Poll: How much .22 LR is Enough?

From the suggestion box! Fellow Ultimate Reloader reader John from New Baltimore, MI writes:

.22LR - it looks like gold, and some are hoarding it as if it were! Image copyright 2014 Ultimate Reloader
.22LR – it looks like gold, and some are hoarding it as if it were! Image copyright 2014 Ultimate Reloader

I start to wonder about people who are hoarding. Is a mindset in America today or has it been here since the GREAT DEPRESSION? Did we learn through our parents and Grand parents? You see on TV like American pickers, and I think there is a show call Hoarders it I am not mistaken. I did see someone sell about 30,000 round 22lr at Gun-broker.com. I didn’t see how much it when for. I think it was over 10 grand. I thought how much did that person really have on hand. I will to bet over 100,000 rounds just in 22lr. So finally, my question to you and maybe a great POLL question. When do think to much is to much. When do you think a survival exceeds and start to become a hoarder.

I love the show American Pickers, and my .22LR stock is down to the bare minimum, so this email got my attention! So here’s the poll, how much .22LR is too much? Want to explain your answer? Please leave a comment!

How much .22LR is enough? (and not hoarding)

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Thanks,
Gavin

About the author

35 thoughts on “Poll: How much .22 LR is Enough?”

  1. Re: Today’s Poll .22LR Hoarding: Is hoarding a problem? Yes. People have hoarded since depression days. The hoarding factors in play today however, are fueled by some new issues. I believe that people who have never hoarded in the past have now come aboard the ‘hoarders train.’ Due to supply issues (economic conditions, gov’t intervention, etc.) folks have developed the mindset of, ‘When it’s available, I’m buying as much as I can because I have no idea when it may be available again.’
    Up until recently, many shooters bought only what they reasonable thought they needed over the short term. They figured more ammo/components would be available in a reasonable period of time so why ‘hoard.’ Now, stockpiling becomes more of a logical option. One other factor affecting supply is the number of new shooters that have arisen recently. More shooters equals more demand for product and the hoarding issue is enhanced.
    We are in a different era regarding all firearms related products. The push by governmental agencies to ban many firearms has created demand hence the supply is overwhelmed and hoarding where there was none before. Perhaps reason will return when and if these factors are corrected. So far, the end does not appear close at hand.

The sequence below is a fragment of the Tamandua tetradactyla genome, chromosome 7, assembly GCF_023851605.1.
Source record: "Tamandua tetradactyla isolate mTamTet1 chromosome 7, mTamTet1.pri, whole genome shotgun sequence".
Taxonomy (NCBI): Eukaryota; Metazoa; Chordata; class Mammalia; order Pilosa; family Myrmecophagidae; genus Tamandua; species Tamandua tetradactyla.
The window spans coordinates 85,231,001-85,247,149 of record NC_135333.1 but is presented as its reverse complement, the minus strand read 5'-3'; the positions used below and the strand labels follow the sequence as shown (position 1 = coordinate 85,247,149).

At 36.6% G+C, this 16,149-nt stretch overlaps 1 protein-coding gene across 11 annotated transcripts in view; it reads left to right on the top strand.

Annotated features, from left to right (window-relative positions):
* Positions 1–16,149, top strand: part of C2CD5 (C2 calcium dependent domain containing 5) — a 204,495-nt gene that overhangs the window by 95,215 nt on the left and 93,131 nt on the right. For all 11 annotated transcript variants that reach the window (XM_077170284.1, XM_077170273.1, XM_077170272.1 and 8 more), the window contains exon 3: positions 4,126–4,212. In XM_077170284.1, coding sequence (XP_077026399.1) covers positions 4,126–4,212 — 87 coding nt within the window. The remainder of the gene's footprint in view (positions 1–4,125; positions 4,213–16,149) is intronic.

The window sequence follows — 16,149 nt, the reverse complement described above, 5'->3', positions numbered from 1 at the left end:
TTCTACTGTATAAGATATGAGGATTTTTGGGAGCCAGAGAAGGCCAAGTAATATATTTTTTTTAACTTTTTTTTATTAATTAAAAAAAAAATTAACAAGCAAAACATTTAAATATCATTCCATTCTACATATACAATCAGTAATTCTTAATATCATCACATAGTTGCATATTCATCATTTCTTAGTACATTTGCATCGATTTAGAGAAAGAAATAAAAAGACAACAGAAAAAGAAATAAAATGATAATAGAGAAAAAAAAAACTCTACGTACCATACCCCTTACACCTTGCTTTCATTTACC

2. Prior to the current insanity I would have answered in the 1,000 to 2.000 range; however, finding 22lr has become so hit & miss that you need a greater cushion today. I do a great deal of 22 target shooting, most every Thursday (and some Tuesdays) for at least 200 rounds per visit.
    Add to this that I have several high end 22 target pistols (High Standard, Browning Challenger, S&W Mod. 41) in which I only shoot CCI standard velocity resulting in additional complication and aggravation.

  3. I didn’t vote because any quantity of ammunition needed is strictly a function of use.
    Example: From ’91-’93 I began shooting competitively with the 1911 platform in two calibers-45ACP and 10MM. Cost prevented me from shooting as much manufactured ammo as I would have liked and time, cost and experience prevented me from reloading enough ammo to satisfy my needs. My solution at the time was to supplement my in caliber shooting with a more affordable one. I purchased a Ruger 22/45 and bulk Federal in 550 round boxes went down the pipe at about a box a week, sometimes two. My needs at the time were for action, pin and 3 gun so target type accuracy wasn’t needed and the 36 gr. high speed HP was fine. As time passed my needs changed and I used 22LR primarily for recreation and occasional practice. I had about 15 boxes of that 550 Federal bulk left over that sat in my ammo safe until last year.
    Last year a local range started a weekly rimfire league requiring both pistol and rifle resulting in 60 rds a week in competition. As this was known distance open sight target competition with scoring rules built upon a point system rewarding extreme accuracy, practice was necessary to get the most out of my 20 year old 22/45 and 10/22. I fine tuned equipment, my shooting technique, testing modifications to equipment and more all to be competitive with the roughly other 75 shooters. At the end of two 10 week seasons I had burned through 9 of those 550 round boxes after sorting them for both weight and rim thickness and another 2,000 rounds of Eley ammo at far greater cost.